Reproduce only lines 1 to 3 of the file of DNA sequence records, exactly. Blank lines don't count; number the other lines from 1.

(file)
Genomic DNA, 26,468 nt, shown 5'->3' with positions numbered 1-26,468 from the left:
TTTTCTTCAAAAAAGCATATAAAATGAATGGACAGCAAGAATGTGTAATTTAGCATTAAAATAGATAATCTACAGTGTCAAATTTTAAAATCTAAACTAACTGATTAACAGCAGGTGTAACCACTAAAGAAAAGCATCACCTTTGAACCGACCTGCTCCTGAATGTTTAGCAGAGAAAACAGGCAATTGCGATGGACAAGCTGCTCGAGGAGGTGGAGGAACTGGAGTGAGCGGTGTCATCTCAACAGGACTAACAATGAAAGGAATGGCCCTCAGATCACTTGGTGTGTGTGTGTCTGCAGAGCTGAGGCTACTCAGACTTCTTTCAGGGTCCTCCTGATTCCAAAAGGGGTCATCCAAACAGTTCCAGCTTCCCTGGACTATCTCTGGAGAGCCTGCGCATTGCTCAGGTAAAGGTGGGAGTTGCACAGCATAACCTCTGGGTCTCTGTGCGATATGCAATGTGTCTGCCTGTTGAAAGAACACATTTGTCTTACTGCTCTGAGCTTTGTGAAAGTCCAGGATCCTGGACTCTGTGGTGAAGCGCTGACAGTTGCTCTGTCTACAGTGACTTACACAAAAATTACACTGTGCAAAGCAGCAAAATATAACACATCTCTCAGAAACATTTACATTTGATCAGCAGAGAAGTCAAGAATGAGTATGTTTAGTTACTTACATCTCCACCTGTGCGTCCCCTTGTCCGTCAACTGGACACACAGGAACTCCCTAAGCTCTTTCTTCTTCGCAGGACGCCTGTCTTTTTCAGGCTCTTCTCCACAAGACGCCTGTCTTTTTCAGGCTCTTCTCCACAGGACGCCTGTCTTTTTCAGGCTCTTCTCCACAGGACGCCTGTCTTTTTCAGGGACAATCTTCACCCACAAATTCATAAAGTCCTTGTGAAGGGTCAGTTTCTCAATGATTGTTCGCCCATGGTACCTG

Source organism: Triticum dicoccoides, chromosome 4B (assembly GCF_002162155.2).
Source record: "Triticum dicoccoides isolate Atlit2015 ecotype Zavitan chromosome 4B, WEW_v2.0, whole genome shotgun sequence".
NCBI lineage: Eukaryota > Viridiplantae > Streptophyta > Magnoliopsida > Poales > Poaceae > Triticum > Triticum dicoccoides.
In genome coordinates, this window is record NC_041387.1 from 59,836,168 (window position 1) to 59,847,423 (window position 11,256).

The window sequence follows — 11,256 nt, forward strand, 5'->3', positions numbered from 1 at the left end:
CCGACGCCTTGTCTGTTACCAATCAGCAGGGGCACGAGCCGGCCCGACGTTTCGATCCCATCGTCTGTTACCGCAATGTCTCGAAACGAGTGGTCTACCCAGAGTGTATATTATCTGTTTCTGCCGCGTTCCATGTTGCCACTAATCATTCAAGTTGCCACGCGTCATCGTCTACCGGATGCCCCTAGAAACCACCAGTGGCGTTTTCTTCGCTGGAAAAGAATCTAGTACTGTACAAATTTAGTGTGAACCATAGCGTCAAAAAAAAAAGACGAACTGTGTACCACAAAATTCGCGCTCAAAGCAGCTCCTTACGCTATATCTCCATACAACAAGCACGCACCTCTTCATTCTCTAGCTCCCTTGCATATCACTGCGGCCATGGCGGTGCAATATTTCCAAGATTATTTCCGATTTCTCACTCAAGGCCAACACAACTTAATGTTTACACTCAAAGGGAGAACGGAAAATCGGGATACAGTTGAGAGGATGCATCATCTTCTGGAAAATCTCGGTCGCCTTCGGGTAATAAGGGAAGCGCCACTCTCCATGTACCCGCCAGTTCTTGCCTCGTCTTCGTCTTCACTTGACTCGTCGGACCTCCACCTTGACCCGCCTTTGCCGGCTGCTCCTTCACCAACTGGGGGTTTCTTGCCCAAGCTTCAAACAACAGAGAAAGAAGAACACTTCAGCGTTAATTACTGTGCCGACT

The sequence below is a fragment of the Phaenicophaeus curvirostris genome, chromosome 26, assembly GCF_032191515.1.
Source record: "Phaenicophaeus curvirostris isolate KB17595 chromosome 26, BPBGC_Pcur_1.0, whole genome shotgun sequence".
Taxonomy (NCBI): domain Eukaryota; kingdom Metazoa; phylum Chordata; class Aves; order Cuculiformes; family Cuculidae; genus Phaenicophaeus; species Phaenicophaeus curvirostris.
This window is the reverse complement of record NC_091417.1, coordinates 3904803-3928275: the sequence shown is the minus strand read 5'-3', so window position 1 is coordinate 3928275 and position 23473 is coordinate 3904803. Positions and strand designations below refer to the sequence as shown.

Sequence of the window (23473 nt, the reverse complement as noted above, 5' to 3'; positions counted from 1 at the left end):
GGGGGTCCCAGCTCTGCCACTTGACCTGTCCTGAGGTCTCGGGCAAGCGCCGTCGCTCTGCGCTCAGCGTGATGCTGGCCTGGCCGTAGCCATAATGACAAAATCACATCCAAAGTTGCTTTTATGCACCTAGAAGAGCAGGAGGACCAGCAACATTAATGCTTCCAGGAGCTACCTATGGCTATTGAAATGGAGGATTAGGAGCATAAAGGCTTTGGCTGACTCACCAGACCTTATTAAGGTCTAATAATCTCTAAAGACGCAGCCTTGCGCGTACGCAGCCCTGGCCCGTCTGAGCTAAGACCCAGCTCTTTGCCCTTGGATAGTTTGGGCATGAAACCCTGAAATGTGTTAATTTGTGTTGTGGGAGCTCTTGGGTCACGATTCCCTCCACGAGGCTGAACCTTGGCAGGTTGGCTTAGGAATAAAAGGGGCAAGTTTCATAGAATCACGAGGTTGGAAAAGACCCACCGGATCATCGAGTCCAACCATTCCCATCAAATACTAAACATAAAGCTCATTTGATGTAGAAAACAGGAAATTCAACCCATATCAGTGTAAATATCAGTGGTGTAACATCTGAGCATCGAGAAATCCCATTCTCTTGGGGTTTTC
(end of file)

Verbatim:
Genomic DNA, 26,468 nt, shown 5'->3' with positions numbered 1-26,468 from the left:
TTTTCTTCAAAAAAGCATATAAAATGAATGGACAGCAAGAATGTGTAATTTAGCATTAAAATAGATAATCTACAGTGTCAAATTTTAAAATCTAAACTAACTGATTAACAGCAGGTGTAACCACTAAAGAAAAGCATCACCTTTGAACCGACCTGCTCCTGAATGTTTAGCAGAGAAAACAGGCAATTGCGATGGACAAGCTGCTCGAGGAGGTGGAGGAACTGGAGTGAGCGGTGTCATCTCAACAGGACTAACAATGAAAGGAATGGCCCTCAGATCACTTGGTGTGTGTGTGTCTGCAGAGCTGAGGCTACTCAGACTTCTTTCAGGGTCCTCCTGATTCCAAAAGGGGTCATCCAAACAGTTCCAGCTTCCCTGGACTATCTCTGGAGAGCCTGCGCATTGCTCAGGTAAAGGTGGGAGTTGCACAGCATAACCTCTGGGTCTCTGTGCGATATGCAATGTGTCTGCCTGTTGAAAGAACACATTTGTCTTACTGCTCTGAGCTTTGTGAAAGTCCAGGATCCTGGACTCTGTGGTGAAGCGCTGACAGTTGCTCTGTCTACAGTGACTTACACAAAAATTACACTGTGCAAAGCAGCAAAATATAACACATCTCTCAGAAACATTTACATTTGATCAGCAGAGAAGTCAAGAATGAGTATGTTTAGTTACTTACATCTCCACCTGTGCGTCCCCTTGTCCGTCAACTGGACACACAGGAACTCCCTAAGCTCTTTCTTCTTCGCAGGACGCCTGTCTTTTTCAGGCTCTTCTCCACAAGACGCCTGTCTTTTTCAGGCTCTTCTCCACAGGACGCCTGTCTTTTTCAGGCTCTTCTCCACAGGACGCCTGTCTTTTTCAGGGACAATCTTCACCCACAAATTCATAAAGTCCTTGTGAAGGGTCAGTTTCTCAATGATTGTTCGCCCATGGTACCTG

Source organism: Triticum dicoccoides, chromosome 4B (assembly GCF_002162155.2).